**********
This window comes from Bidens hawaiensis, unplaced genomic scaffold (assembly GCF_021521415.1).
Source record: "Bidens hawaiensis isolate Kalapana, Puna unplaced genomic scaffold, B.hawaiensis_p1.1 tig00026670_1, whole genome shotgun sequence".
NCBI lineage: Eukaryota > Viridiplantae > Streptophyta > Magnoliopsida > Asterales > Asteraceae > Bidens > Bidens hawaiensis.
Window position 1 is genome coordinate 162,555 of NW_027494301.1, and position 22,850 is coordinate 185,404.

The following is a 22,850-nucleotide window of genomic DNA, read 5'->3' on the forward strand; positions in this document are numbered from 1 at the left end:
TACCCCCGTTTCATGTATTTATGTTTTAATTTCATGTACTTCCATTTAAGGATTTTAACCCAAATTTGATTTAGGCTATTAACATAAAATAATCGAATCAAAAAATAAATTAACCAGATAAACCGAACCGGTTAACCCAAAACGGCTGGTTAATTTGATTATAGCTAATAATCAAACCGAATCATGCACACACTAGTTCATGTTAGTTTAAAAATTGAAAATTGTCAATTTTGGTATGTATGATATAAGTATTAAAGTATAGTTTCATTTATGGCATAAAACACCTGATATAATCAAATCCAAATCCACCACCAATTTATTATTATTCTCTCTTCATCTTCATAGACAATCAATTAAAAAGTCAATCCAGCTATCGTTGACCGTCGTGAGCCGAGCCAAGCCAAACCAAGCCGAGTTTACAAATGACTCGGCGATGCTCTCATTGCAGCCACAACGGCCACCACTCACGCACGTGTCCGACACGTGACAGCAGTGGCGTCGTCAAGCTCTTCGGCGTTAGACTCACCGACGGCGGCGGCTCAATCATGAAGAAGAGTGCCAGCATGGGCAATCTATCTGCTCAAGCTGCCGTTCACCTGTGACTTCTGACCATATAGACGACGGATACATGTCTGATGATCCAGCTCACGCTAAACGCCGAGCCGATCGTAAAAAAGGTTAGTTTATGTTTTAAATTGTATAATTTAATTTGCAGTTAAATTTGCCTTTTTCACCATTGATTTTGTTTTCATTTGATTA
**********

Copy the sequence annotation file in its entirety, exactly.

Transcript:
This window comes from Bidens hawaiensis, unplaced genomic scaffold (assembly GCF_021521415.1).
Source record: "Bidens hawaiensis isolate Kalapana, Puna unplaced genomic scaffold, B.hawaiensis_p1.1 tig00026670_1, whole genome shotgun sequence".
NCBI lineage: Eukaryota > Viridiplantae > Streptophyta > Magnoliopsida > Asterales > Asteraceae > Bidens > Bidens hawaiensis.
Window position 1 is genome coordinate 162,555 of NW_027494301.1, and position 22,850 is coordinate 185,404.

The following is a 22,850-nucleotide window of genomic DNA, read 5'->3' on the forward strand; positions in this document are numbered from 1 at the left end:
TACCCCCGTTTCATGTATTTATGTTTTAATTTCATGTACTTCCATTTAAGGATTTTAACCCAAATTTGATTTAGGCTATTAACATAAAATAATCGAATCAAAAAATAAATTAACCAGATAAACCGAACCGGTTAACCCAAAACGGCTGGTTAATTTGATTATAGCTAATAATCAAACCGAATCATGCACACACTAGTTCATGTTAGTTTAAAAATTGAAAATTGTCAATTTTGGTATGTATGATATAAGTATTAAAGTATAGTTTCATTTATGGCATAAAACACCTGATATAATCAAATCCAAATCCACCACCAATTTATTATTATTCTCTCTTCATCTTCATAGACAATCAATTAAAAAGTCAATCCAGCTATCGTTGACCGTCGTGAGCCGAGCCAAGCCAAACCAAGCCGAGTTTACAAATGACTCGGCGATGCTCTCATTGCAGCCACAACGGCCACCACTCACGCACGTGTCCGACACGTGACAGCAGTGGCGTCGTCAAGCTCTTCGGCGTTAGACTCACCGACGGCGGCGGCTCAATCATGAAGAAGAGTGCCAGCATGGGCAATCTATCTGCTCAAGCTGCCGTTCACCTGTGACTTCTGACCATATAGACGACGGATACATGTCTGATGATCCAGCTCACGCTAAACGCCGAGCCGATCGTAAAAAAGGTTAGTTTATGTTTTAAATTGTATAATTTAATTTGCAGTTAAATTTGCCTTTTTCACCATTGATTTTGTTTTCATTTGATTA